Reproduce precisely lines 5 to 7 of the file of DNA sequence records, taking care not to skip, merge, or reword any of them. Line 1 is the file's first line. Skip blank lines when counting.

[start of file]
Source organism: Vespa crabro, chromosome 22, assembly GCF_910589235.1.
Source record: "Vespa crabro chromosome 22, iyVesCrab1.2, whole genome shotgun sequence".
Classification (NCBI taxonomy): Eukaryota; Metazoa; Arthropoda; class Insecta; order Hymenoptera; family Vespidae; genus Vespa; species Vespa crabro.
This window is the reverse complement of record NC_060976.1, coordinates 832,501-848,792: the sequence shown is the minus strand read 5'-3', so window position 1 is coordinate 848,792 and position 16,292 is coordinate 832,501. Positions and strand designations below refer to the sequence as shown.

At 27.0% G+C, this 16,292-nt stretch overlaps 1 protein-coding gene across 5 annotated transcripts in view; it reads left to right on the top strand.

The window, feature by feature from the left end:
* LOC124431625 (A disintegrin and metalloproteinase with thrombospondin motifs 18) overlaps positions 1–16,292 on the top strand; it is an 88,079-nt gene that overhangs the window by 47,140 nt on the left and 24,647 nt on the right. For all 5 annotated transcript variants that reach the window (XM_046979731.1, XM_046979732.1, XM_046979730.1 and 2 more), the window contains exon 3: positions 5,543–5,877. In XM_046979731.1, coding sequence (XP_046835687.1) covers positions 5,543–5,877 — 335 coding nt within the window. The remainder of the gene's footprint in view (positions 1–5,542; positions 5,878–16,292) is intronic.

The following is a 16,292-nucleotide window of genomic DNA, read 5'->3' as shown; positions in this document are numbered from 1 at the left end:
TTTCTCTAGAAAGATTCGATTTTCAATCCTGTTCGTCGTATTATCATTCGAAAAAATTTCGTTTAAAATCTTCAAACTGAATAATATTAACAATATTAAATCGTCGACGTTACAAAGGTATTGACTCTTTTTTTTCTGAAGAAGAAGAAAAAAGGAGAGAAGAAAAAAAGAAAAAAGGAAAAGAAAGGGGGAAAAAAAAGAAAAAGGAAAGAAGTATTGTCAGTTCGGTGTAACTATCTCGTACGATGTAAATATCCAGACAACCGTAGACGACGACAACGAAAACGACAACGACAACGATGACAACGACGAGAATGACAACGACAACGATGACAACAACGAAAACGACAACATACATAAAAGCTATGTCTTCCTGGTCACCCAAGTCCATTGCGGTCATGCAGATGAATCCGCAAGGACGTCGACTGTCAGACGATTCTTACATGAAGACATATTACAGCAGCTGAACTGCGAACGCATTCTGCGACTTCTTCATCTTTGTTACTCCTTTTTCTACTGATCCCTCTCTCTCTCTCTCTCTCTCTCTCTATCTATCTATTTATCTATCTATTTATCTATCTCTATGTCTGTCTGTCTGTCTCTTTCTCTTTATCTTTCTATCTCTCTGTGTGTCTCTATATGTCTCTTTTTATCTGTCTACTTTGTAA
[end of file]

At 27.0% G+C, this 16,292-nt stretch overlaps 1 protein-coding gene across 5 annotated transcripts in view; it reads left to right on the top strand.

The window, feature by feature from the left end:
* LOC124431625 (A disintegrin and metalloproteinase with thrombospondin motifs 18) overlaps positions 1–16,292 on the top strand; it is an 88,079-nt gene that overhangs the window by 47,140 nt on the left and 24,647 nt on the right. For all 5 annotated transcript variants that reach the window (XM_046979731.1, XM_046979732.1, XM_046979730.1 and 2 more), the window contains exon 3: positions 5,543–5,877. In XM_046979731.1, coding sequence (XP_046835687.1) covers positions 5,543–5,877 — 335 coding nt within the window. The remainder of the gene's footprint in view (positions 1–5,542; positions 5,878–16,292) is intronic.